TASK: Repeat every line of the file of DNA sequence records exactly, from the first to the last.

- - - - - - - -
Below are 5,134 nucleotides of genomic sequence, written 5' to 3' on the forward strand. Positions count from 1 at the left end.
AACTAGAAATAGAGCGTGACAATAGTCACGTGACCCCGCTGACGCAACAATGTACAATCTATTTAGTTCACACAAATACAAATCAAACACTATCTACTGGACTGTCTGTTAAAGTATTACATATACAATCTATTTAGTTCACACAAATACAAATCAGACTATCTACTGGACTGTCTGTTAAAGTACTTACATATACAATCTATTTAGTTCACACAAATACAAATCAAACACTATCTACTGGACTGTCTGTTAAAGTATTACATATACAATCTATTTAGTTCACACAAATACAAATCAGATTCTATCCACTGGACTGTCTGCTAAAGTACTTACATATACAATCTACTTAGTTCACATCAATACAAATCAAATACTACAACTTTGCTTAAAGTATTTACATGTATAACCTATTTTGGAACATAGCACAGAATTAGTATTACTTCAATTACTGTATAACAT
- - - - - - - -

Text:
Below are 5,134 nucleotides of genomic sequence, written 5' to 3' on the forward strand. Positions count from 1 at the left end.
AACTAGAAATAGAGCGTGACAATAGTCACGTGACCCCGCTGACGCAACAATGTACAATCTATTTAGTTCACACAAATACAAATCAAACACTATCTACTGGACTGTCTGTTAAAGTATTACATATACAATCTATTTAGTTCACACAAATACAAATCAGACTATCTACTGGACTGTCTGTTAAAGTACTTACATATACAATCTATTTAGTTCACACAAATACAAATCAAACACTATCTACTGGACTGTCTGTTAAAGTATTACATATACAATCTATTTAGTTCACACAAATACAAATCAGATTCTATCCACTGGACTGTCTGCTAAAGTACTTACATATACAATCTACTTAGTTCACATCAATACAAATCAAATACTACAACTTTGCTTAAAGTATTTACATGTATAACCTATTTTGGAACATAGCACAGAATTAGTATTACTTCAATTACTGTATAACAT